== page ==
What is an Order of Protection?
An order of protection is issued by the court to limit the behavior of someone who harms or threatens to harm another person. It is used to address various types of safety issues, including, but not limited to situations involving domestic violence. Family Courts, criminal courts, and Supreme Courts can all issue orders of protection.
An order of protection may direct the offending person not to injure, threaten or harass you, your family, or any other person(s) listed in the order. It may include, but is not limited to, directing him/her to:
- stay away from you and your children
- move out of your home
- follow custody orders
- pay child support
- not have a gun
What are the different Orders of Protection?
Emergency Order of Protection
An Emergency Order of Protection (EOP) is a court order that protects its holder – called the petitioner – from harm by a person named in the order – called the respondent, who is not required to know about the hearing. An EOP takes effect as soon as the judge approves it and lasts for only 14 to 21 days. When the EOP is issued, the court sets a hearing for a Plenary Order.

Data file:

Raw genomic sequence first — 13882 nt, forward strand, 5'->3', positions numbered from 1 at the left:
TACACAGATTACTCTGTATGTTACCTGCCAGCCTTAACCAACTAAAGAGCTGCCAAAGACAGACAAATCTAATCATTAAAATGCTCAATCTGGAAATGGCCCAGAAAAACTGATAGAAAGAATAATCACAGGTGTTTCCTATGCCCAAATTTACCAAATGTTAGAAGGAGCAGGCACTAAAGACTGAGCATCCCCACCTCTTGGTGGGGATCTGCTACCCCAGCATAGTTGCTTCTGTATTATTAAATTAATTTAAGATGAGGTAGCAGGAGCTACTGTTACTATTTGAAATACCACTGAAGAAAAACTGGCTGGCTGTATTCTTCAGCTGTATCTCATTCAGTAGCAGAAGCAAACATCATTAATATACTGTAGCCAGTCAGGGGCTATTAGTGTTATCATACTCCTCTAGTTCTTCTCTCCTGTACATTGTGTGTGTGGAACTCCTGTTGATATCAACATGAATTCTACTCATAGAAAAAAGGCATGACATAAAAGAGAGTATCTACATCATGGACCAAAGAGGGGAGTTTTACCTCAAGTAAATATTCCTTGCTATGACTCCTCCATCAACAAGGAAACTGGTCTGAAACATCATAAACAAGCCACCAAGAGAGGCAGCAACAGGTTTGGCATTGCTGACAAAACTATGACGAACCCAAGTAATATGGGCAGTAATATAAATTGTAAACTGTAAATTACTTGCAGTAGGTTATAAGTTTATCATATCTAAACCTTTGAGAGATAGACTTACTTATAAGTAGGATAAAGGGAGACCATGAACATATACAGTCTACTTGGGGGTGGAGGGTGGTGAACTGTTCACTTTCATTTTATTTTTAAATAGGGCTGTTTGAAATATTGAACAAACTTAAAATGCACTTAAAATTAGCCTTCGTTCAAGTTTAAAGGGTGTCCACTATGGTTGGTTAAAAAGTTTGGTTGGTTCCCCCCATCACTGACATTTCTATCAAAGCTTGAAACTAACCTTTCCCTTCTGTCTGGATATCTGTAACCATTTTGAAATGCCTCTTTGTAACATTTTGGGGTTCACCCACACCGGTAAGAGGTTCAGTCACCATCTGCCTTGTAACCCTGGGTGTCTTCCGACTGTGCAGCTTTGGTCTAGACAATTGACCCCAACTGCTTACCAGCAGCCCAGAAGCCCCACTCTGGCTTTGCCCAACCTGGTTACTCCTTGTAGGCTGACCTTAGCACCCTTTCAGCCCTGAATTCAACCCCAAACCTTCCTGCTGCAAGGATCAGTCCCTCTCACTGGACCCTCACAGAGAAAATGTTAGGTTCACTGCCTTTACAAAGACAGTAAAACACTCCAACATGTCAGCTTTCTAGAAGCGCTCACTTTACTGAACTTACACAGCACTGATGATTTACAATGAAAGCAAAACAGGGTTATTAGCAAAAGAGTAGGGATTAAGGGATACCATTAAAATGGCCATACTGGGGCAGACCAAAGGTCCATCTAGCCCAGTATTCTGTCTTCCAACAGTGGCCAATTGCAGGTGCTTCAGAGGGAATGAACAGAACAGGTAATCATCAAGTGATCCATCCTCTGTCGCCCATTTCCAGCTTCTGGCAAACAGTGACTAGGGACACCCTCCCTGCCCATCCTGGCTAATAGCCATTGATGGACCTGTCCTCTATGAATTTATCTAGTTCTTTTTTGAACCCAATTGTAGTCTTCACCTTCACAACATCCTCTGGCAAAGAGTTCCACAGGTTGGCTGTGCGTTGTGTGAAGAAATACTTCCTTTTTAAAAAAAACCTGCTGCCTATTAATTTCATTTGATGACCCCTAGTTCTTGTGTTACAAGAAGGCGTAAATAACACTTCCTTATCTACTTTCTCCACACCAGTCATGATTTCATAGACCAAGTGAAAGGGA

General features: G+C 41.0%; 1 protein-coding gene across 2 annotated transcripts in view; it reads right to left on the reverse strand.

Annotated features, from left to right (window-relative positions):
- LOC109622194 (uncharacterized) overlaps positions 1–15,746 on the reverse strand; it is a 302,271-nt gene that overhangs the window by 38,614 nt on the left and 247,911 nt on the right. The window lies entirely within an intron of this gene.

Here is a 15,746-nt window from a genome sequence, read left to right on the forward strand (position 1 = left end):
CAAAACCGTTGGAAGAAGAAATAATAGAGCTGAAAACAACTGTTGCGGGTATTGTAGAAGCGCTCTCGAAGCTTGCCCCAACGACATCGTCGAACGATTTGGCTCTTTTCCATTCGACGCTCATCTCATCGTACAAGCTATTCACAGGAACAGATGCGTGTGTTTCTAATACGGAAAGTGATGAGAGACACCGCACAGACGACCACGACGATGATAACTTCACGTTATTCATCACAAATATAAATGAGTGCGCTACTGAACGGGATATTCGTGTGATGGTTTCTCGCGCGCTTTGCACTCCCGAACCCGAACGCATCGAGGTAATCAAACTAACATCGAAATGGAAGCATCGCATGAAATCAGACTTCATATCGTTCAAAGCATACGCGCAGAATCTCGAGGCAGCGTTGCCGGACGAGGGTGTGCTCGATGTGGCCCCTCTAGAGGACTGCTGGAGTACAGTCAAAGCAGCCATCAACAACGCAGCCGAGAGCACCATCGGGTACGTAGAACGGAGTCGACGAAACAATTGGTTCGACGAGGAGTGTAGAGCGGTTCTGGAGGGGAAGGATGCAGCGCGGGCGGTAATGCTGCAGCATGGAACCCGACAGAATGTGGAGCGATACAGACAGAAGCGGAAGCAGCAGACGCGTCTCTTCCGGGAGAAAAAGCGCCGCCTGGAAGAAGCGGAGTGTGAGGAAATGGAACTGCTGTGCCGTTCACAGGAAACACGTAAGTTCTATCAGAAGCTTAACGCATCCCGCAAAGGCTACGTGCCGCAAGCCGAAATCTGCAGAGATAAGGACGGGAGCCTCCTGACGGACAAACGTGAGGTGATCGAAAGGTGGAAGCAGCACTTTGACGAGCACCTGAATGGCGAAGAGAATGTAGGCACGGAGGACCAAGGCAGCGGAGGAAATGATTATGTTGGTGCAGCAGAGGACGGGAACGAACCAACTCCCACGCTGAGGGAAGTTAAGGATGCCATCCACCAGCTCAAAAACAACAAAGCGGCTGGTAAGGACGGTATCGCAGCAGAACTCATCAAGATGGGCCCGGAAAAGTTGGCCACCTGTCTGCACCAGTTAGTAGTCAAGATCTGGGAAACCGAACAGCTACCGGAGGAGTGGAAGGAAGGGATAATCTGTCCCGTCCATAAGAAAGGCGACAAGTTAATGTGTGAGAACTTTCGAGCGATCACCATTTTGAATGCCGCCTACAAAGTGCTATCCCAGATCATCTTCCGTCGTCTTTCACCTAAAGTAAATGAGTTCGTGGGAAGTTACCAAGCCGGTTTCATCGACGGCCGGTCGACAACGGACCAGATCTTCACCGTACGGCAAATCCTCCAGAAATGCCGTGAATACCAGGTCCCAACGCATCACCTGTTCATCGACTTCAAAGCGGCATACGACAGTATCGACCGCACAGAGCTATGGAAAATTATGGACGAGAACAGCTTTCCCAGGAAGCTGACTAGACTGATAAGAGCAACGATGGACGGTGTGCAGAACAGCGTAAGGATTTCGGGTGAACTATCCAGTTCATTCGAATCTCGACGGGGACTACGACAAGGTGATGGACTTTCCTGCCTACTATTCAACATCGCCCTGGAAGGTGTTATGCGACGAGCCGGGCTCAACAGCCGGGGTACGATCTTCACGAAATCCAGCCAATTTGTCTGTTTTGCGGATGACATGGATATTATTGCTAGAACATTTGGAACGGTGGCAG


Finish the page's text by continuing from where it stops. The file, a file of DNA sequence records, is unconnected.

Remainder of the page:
Since the respondent is not given notice of the hearing the types of remedies that may be ordered in an Emergency Order of Protection are limited. The court may not order counseling, changes to custody arrangements for minor children, payment of maintenance or child support, or monetary damages in an Emergency Order of Protection.
Plenary Order of Protection
A Plenary Order is issued by a judge after a hearing with both the petitioner – the person seeking safety- and the respondent – the person accused of abuse. The petitioner must be present in court to get the order and the respondent must be notified about the hearing although is not required to show up. A Plenary Order lasts for up to 2 years.
Interim Order of Protection
Interim orders of protection protect the petitioner during the period between the time that the respondent has received notice of the petition and the time that a final hearing on the merits can be conducted.